Some of the stories take place before the Partition of India and date to the 1930s; other stories are post-Partition. There is a story by Saadat Hasan Manto, one of India and Pakistan’s most famous modern Urdu authors. Manto wrote extensively about prostituted women in Delhi, Bombay, and Lahore. He moved to Lahore after Partition, where he died before he turned 50. His customer travels to Lahore from Kolkata after the partition. Lahore looks different, shabbier and with more poor disenfranchised people – in this case a pimp and the woman he is prostituting.

In the Hindustani story, A Prostitute’s Letter by Krishan Chander, a woman writes to Jinnah and Nehru on behalf of two girls – one Hindu and one Muslim – who ended up homeless after the Partition and then in her brothel in Mumbai.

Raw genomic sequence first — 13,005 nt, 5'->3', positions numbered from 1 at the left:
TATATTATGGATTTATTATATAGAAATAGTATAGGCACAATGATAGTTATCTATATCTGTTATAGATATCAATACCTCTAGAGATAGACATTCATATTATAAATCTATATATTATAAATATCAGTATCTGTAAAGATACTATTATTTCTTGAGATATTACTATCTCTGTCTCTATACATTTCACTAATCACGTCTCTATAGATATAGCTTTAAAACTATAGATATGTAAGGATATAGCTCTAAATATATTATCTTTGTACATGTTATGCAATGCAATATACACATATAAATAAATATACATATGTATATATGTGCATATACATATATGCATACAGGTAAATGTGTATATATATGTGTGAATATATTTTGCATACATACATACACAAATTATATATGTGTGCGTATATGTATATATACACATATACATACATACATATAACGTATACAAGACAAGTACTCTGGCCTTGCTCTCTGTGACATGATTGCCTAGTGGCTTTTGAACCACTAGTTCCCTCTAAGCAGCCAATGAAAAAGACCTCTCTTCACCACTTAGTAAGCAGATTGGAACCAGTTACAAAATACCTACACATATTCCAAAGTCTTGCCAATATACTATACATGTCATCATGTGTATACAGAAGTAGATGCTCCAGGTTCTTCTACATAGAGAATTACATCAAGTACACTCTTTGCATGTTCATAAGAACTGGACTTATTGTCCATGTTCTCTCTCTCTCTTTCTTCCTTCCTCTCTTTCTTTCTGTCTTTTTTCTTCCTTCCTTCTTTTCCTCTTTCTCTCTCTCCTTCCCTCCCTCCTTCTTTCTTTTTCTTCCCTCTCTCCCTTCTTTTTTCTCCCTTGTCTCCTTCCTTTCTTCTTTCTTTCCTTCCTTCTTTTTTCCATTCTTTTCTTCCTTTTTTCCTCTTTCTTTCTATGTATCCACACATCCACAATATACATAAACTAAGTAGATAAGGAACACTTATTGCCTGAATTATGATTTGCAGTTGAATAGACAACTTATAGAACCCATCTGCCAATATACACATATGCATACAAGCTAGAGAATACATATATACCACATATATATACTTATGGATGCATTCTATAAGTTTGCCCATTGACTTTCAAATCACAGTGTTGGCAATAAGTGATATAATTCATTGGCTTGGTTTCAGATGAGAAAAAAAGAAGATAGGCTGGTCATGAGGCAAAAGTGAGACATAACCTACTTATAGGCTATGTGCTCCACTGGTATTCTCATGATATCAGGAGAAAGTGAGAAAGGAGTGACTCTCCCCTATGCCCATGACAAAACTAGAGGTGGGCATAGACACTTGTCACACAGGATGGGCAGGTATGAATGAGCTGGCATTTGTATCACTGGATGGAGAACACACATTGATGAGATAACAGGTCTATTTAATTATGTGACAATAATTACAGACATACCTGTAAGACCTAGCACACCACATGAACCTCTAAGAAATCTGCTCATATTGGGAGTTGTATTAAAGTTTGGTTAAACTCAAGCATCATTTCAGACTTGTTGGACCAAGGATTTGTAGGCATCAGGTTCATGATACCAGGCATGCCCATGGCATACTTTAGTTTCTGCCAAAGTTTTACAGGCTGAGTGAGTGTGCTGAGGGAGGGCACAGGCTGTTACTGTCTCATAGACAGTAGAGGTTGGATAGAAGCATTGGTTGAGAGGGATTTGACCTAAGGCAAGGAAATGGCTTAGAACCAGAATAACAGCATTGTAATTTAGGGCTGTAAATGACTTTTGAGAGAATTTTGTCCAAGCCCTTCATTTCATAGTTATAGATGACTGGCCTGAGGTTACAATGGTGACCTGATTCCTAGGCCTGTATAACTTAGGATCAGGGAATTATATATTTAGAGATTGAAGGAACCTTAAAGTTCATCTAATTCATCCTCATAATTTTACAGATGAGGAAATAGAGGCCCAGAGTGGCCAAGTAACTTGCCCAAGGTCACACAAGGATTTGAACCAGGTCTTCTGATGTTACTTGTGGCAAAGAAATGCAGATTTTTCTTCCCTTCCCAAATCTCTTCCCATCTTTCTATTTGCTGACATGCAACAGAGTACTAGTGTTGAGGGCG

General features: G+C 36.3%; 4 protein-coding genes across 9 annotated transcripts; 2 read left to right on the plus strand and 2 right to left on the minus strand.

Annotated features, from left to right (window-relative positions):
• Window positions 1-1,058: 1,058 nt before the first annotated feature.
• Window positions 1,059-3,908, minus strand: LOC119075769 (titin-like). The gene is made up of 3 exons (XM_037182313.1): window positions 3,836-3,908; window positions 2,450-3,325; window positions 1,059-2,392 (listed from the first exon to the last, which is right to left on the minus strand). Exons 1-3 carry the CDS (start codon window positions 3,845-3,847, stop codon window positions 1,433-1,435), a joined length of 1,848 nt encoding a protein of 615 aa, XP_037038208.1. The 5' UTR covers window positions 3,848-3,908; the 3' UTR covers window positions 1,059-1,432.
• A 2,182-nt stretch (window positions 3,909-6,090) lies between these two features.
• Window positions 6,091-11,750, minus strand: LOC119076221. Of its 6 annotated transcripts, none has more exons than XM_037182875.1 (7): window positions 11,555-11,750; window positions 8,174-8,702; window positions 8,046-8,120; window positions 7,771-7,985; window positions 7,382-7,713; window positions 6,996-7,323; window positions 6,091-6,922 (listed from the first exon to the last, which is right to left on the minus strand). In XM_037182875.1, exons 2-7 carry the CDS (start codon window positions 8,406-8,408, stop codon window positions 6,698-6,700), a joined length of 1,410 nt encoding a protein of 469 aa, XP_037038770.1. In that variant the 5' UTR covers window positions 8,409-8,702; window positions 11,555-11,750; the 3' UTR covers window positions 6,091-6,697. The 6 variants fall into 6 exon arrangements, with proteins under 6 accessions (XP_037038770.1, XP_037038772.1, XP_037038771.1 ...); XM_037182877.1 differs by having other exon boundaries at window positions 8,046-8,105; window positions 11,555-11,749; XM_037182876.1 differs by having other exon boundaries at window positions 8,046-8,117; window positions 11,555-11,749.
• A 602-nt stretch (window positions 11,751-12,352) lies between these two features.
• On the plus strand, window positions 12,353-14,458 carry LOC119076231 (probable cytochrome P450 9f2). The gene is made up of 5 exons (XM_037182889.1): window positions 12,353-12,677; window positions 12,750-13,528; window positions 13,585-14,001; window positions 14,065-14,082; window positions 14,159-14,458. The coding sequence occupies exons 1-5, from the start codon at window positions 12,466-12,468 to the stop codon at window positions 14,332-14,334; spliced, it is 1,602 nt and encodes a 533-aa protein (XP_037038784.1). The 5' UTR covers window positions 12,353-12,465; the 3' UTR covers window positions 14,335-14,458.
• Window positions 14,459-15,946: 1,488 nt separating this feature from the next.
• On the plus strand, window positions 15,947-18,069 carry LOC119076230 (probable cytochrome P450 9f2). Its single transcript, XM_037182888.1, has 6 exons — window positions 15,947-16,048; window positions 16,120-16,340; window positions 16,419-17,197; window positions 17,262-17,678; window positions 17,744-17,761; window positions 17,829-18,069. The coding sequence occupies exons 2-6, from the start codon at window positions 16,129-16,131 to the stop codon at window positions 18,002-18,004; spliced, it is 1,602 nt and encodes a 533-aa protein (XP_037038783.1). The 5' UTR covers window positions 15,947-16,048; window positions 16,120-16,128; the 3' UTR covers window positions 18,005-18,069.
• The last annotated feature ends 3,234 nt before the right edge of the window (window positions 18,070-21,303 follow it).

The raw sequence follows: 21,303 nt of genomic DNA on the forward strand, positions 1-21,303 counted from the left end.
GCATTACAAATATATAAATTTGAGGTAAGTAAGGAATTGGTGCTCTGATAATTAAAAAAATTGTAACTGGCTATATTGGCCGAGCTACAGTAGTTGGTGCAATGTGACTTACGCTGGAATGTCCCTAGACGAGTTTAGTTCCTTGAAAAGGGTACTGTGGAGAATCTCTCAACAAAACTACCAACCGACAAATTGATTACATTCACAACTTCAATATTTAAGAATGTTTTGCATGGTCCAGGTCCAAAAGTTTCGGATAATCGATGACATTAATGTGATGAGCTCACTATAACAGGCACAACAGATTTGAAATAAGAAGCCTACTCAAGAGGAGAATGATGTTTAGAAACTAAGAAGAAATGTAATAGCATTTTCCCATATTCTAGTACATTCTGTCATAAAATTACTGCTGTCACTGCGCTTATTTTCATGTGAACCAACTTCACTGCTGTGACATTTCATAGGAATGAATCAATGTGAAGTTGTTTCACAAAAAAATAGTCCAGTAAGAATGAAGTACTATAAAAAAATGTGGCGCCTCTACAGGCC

The stories in River of Flesh explore the futility of prostitution as a system for pulling women out of poverty and inequality. They also show with great empathy that women in prostitution are not crazy. The system is crazy.

What do you mean by crazy?
I mean that the women are victims of an unequal system. They are not sex-starved females or lazy people who do not want to work. They are not happy hookers like in the Hollywood movie Pretty Women. They are not crazy women who allow their own rape because they want to buy bags, shoes, lipsticks etc. and don’t want to work to buy them.

In fact, they work harder than their sisters. They’re subject to extreme body invasion, violence, stigma, betrayal and dehumanisation. And with more experience they earn less. The system simply chews them up and spits them out when they are no longer commercially viable. Their shelf life is five to ten years. They are thrown out with multiple diseases and a mountain of debt.